Poor Afro’s having a hard time. He can’t last for more than five minutes without getting attacked. It’s a tale of revenge, but mostly a story about headbands: legend proclaims that he who wears the Number One headband shall have the powers of a god, and his throne can only be challenged by whoever dons the Number Two headband. Which, I can’t help but feel, is a very orderly system for a society so anarchic. This is where Afro Samurai comes in, neatly sporting the Number Two headband and desperate to kill the Number One so he can avenge his father’s death. The hitch is that there are a lot of people after the thing on his head, and they’re all carrying sharp objects, guns and pointy sticks.
It’s a ripe franchise to be transmogrified into a game, and for so much of the design the developers, Namco Bandai’s new Surge imprint, seem to be getting it exactly right. The visuals regularly bask in their own cel-shaded splendour and the gory, accessible combat doesn’t overwhelm the casual player. The top-tier voice acting talent and Wu-Tang leader RZA helmed soundtrack are superbly executed.
The voice actors are a particular draw for the title, notably having Samuel L. Jackson as the roles of both deadpan protagonist Afro Samurai and comedy sidekick Ninja Ninja. There’s also, alongside industry veterans Terrence C. Carson, Phil LaMarr and John DiMaggio, Ron Perlman as antagonist Justice and Kelly Hu providing vocals for love interest Okiku. The narrative is a bit blaxploitation, and an unashamed perpetration of countless stereotypes, but it does it all with enough of a wink and a nod to make it a lot of fun, standing as an intriguing story that’s told well by the superb roster of voice talent.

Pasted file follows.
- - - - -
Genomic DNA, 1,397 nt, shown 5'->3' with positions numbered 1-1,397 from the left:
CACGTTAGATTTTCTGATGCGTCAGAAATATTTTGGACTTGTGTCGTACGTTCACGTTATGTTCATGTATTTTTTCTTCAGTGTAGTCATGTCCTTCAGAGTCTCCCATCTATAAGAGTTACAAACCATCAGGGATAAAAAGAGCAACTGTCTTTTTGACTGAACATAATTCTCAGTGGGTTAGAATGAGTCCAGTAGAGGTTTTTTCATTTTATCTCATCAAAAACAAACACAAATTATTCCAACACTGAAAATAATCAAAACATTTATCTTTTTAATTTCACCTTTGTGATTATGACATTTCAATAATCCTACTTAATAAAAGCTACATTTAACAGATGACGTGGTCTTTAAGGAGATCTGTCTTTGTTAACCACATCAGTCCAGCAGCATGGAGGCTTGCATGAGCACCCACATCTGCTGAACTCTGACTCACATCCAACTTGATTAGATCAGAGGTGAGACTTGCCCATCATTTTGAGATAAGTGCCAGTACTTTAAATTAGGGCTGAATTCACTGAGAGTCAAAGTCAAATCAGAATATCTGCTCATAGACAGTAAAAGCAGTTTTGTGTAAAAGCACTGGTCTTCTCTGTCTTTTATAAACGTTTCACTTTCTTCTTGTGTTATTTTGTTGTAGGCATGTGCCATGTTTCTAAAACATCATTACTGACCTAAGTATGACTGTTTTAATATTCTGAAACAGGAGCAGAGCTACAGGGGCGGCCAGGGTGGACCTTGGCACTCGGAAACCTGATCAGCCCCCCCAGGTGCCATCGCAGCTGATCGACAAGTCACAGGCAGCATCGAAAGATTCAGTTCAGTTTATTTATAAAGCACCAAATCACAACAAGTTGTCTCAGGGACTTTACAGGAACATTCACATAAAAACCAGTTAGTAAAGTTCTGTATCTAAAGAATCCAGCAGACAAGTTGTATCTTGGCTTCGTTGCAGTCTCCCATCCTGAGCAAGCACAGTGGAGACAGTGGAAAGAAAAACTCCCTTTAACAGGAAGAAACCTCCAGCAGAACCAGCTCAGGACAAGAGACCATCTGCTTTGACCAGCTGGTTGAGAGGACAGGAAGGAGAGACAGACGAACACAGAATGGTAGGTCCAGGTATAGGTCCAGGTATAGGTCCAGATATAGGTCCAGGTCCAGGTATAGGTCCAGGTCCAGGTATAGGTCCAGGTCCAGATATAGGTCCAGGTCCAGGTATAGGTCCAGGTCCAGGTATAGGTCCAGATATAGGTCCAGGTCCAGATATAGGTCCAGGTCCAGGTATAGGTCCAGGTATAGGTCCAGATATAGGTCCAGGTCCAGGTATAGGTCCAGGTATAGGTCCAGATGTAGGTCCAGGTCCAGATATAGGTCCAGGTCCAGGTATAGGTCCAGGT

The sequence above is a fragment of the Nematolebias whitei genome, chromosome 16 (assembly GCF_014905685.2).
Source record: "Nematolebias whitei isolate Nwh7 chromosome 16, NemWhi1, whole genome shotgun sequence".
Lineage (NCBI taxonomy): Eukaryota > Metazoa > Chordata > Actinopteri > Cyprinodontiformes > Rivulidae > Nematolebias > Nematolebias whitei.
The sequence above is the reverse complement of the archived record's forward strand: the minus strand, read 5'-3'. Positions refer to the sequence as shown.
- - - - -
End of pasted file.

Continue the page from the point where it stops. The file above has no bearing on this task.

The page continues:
It’s a shame, then, that the plot is virtually indecipherable unless you’ve watched the TV series. Levels flick from one locale to the other with no signposting, and the beginning of the game has you travelling back and forth through time with minimal explanation. They’re trying to mirror the structure of the five episode anime series, but can’t devote the necessary time to give it any cohesion. It becomes a mess in its own slickness and the cutscenes, whilst nicely stylised, are tragically unskippable.
The more you start scratching under the surface of Afro Samurai the more you realise how many basic, inexcusable mistakes the game falls victim to. They’re all here: intermittently wonky camera angles, unsuitable platforming puzzles and boss designs that force you to work against everything the game has previously taught you. Like a dodgy car salesman, Surge entices innocent gamers with a polished exterior and runs away laughing before the ruined insides are exposed. You can practically visualise Mr Wormwood as an executive producer.
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